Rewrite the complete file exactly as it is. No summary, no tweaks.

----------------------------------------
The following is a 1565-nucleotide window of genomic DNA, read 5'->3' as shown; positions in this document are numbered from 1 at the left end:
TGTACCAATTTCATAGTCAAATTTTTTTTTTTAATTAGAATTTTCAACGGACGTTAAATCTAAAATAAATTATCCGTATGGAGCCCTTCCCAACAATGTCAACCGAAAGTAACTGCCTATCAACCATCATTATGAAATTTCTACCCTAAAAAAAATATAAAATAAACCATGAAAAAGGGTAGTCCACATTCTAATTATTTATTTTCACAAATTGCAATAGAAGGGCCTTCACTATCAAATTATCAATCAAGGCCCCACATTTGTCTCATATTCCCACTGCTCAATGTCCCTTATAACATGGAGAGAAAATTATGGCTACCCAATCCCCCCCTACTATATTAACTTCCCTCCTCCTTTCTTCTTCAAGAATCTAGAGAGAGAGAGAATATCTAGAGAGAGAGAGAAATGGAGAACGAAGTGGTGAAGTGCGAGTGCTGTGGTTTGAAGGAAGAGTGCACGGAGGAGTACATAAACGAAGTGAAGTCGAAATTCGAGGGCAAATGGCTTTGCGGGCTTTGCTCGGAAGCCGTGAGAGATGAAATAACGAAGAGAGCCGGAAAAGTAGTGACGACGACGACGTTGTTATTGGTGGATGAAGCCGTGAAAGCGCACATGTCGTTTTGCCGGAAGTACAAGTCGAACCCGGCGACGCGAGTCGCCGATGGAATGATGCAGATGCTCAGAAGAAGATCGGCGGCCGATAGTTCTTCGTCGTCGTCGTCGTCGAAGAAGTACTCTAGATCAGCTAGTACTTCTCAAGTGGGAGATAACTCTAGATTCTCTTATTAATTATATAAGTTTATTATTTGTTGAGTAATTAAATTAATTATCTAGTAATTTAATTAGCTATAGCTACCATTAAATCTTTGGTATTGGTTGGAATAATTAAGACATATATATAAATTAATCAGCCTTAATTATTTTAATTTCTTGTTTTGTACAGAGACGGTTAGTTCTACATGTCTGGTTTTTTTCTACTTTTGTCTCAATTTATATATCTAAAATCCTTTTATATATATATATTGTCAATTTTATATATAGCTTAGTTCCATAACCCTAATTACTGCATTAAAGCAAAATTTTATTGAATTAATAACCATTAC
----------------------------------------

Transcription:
The following is a 1565-nucleotide window of genomic DNA, read 5'->3' as shown; positions in this document are numbered from 1 at the left end:
TGTACCAATTTCATAGTCAAATTTTTTTTTTTAATTAGAATTTTCAACGGACGTTAAATCTAAAATAAATTATCCGTATGGAGCCCTTCCCAACAATGTCAACCGAAAGTAACTGCCTATCAACCATCATTATGAAATTTCTACCCTAAAAAAAATATAAAATAAACCATGAAAAAGGGTAGTCCACATTCTAATTATTTATTTTCACAAATTGCAATAGAAGGGCCTTCACTATCAAATTATCAATCAAGGCCCCACATTTGTCTCATATTCCCACTGCTCAATGTCCCTTATAACATGGAGAGAAAATTATGGCTACCCAATCCCCCCCTACTATATTAACTTCCCTCCTCCTTTCTTCTTCAAGAATCTAGAGAGAGAGAGAATATCTAGAGAGAGAGAGAAATGGAGAACGAAGTGGTGAAGTGCGAGTGCTGTGGTTTGAAGGAAGAGTGCACGGAGGAGTACATAAACGAAGTGAAGTCGAAATTCGAGGGCAAATGGCTTTGCGGGCTTTGCTCGGAAGCCGTGAGAGATGAAATAACGAAGAGAGCCGGAAAAGTAGTGACGACGACGACGTTGTTATTGGTGGATGAAGCCGTGAAAGCGCACATGTCGTTTTGCCGGAAGTACAAGTCGAACCCGGCGACGCGAGTCGCCGATGGAATGATGCAGATGCTCAGAAGAAGATCGGCGGCCGATAGTTCTTCGTCGTCGTCGTCGTCGAAGAAGTACTCTAGATCAGCTAGTACTTCTCAAGTGGGAGATAACTCTAGATTCTCTTATTAATTATATAAGTTTATTATTTGTTGAGTAATTAAATTAATTATCTAGTAATTTAATTAGCTATAGCTACCATTAAATCTTTGGTATTGGTTGGAATAATTAAGACATATATATAAATTAATCAGCCTTAATTATTTTAATTTCTTGTTTTGTACAGAGACGGTTAGTTCTACATGTCTGGTTTTTTTCTACTTTTGTCTCAATTTATATATCTAAAATCCTTTTATATATATATATTGTCAATTTTATATATAGCTTAGTTCCATAACCCTAATTACTGCATTAAAGCAAAATTTTATTGAATTAATAACCATTAC